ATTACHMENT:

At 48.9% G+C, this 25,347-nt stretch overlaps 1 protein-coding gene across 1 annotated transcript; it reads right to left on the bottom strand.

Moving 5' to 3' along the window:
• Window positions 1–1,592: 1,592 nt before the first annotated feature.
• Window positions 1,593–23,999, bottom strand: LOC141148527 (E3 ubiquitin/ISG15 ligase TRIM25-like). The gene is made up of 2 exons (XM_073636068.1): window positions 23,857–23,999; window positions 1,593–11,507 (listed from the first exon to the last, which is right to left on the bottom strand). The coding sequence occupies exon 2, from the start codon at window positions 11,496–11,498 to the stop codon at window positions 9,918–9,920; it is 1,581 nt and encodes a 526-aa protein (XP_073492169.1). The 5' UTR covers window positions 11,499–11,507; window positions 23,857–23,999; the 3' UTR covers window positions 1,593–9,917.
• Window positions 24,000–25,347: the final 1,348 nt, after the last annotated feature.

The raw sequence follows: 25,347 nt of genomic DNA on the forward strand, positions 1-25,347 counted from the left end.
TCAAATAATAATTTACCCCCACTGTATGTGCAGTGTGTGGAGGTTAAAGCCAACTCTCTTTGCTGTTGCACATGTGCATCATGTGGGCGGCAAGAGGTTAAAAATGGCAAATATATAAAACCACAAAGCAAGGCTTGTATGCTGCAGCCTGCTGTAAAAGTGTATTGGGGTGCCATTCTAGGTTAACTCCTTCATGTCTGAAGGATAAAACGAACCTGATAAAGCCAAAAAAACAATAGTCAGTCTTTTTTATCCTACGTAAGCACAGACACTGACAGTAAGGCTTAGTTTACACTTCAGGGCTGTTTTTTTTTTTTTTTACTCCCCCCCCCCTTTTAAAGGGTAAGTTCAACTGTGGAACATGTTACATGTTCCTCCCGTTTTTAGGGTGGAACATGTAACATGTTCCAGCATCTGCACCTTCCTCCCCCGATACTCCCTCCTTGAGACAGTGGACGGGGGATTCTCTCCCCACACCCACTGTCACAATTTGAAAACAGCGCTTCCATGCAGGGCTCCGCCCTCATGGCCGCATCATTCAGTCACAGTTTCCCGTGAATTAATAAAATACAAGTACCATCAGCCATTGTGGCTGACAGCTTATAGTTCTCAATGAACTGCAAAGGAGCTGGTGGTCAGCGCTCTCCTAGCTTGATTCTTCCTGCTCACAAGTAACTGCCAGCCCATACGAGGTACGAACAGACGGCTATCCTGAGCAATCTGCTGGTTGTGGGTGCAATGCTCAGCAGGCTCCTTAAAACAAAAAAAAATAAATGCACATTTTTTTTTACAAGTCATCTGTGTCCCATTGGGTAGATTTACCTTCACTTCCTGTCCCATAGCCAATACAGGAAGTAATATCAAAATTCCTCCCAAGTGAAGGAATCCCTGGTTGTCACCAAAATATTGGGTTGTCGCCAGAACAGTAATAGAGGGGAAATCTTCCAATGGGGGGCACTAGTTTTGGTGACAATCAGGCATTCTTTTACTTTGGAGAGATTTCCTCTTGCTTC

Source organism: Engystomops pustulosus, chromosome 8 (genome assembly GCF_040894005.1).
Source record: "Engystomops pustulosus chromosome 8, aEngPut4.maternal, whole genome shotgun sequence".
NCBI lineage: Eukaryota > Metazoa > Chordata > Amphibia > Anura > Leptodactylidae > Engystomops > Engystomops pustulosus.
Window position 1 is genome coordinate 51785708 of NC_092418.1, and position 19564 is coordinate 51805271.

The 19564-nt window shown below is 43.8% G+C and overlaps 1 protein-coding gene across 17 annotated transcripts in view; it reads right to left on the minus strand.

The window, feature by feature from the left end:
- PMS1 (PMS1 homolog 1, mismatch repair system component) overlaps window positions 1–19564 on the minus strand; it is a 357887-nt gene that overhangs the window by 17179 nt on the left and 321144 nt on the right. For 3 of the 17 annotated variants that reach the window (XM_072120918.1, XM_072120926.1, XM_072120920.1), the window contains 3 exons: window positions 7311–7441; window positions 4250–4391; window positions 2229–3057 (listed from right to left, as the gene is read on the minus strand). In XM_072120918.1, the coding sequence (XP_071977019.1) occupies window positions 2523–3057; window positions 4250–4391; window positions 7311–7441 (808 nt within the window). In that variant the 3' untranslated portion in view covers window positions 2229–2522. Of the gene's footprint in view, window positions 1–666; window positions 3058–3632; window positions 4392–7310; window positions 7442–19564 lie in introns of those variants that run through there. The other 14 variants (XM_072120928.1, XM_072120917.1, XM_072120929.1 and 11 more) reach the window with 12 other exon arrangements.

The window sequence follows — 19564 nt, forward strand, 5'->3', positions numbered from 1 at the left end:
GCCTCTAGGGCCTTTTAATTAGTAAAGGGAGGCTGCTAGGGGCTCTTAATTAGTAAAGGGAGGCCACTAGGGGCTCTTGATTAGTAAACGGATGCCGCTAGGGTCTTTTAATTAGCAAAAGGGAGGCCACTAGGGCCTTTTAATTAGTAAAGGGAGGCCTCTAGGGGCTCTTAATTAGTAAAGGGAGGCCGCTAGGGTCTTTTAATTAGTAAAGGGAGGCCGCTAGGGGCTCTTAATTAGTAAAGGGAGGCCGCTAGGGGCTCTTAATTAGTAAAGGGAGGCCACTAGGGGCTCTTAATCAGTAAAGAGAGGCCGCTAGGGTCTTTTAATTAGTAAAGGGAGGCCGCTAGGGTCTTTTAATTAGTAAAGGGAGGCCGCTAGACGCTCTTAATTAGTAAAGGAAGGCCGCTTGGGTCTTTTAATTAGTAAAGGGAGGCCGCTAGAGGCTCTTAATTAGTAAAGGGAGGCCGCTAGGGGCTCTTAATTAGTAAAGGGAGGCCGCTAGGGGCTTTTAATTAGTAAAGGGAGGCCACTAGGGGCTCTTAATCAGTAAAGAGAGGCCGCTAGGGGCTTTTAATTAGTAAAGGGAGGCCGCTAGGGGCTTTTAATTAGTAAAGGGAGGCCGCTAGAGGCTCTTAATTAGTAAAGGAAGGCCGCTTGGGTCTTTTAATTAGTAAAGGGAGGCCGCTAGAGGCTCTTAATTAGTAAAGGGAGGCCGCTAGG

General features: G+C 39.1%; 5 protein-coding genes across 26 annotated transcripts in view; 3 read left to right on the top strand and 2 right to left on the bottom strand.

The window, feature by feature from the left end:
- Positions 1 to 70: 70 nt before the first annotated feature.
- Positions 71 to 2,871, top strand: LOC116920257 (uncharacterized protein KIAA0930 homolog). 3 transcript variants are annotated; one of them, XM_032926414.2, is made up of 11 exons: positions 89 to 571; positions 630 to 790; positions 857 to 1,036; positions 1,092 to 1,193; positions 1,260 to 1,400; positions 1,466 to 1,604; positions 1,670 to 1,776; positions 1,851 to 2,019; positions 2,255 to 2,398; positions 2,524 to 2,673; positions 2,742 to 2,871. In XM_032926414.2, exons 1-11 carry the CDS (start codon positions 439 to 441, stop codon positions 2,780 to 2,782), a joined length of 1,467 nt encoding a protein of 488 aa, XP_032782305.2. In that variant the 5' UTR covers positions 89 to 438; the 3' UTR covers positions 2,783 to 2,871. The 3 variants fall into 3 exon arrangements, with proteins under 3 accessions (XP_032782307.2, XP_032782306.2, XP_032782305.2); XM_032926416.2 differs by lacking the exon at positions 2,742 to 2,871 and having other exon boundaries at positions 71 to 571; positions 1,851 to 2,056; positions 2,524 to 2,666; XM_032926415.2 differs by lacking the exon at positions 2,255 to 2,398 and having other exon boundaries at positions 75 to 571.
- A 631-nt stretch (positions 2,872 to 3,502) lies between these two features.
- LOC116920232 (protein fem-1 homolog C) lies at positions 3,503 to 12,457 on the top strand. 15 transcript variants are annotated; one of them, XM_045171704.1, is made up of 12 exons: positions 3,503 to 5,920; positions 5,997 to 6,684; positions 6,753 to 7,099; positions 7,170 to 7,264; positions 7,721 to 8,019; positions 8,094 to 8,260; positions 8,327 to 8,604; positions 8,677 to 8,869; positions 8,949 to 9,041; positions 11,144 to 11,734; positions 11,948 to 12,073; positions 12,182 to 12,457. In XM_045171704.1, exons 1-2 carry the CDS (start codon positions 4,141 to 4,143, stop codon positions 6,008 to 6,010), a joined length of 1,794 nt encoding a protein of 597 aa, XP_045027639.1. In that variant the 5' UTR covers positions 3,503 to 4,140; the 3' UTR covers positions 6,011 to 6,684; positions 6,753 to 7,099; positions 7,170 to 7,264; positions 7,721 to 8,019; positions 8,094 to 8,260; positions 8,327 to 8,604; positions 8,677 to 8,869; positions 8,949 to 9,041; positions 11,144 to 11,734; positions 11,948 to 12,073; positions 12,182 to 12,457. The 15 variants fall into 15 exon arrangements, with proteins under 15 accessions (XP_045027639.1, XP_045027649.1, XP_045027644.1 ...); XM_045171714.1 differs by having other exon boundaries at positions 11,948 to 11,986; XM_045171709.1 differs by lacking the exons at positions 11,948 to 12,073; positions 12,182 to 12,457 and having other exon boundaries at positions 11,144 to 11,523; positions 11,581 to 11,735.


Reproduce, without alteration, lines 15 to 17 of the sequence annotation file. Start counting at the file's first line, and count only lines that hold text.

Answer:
The window sequence follows — 19564 nt, forward strand, 5'->3', positions numbered from 1 at the left end:
GCCTCTAGGGCCTTTTAATTAGTAAAGGGAGGCTGCTAGGGGCTCTTAATTAGTAAAGGGAGGCCACTAGGGGCTCTTGATTAGTAAACGGATGCCGCTAGGGTCTTTTAATTAGCAAAAGGGAGGCCACTAGGGCCTTTTAATTAGTAAAGGGAGGCCTCTAGGGGCTCTTAATTAGTAAAGGGAGGCCGCTAGGGTCTTTTAATTAGTAAAGGGAGGCCGCTAGGGGCTCTTAATTAGTAAAGGGAGGCCGCTAGGGGCTCTTAATTAGTAAAGGGAGGCCACTAGGGGCTCTTAATCAGTAAAGAGAGGCCGCTAGGGTCTTTTAATTAGTAAAGGGAGGCCGCTAGGGTCTTTTAATTAGTAAAGGGAGGCCGCTAGACGCTCTTAATTAGTAAAGGAAGGCCGCTTGGGTCTTTTAATTAGTAAAGGGAGGCCGCTAGAGGCTCTTAATTAGTAAAGGGAGGCCGCTAGGGGCTCTTAATTAGTAAAGGGAGGCCGCTAGGGGCTTTTAATTAGTAAAGGGAGGCCACTAGGGGCTCTTAATCAGTAAAGAGAGGCCGCTAGGGGCTTTTAATTAGTAAAGGGAGGCCGCTAGGGGCTTTTAATTAGTAAAGGGAGGCCGCTAGAGGCTCTTAATTAGTAAAGGAAGGCCGCTTGGGTCTTTTAATTAGTAAAGGGAGGCCGCTAGAGGCTCTTAATTAGTAAAGGGAGGCCGCTAGG

General features: G+C 39.1%; 5 protein-coding genes across 26 annotated transcripts in view; 3 read left to right on the top strand and 2 right to left on the bottom strand.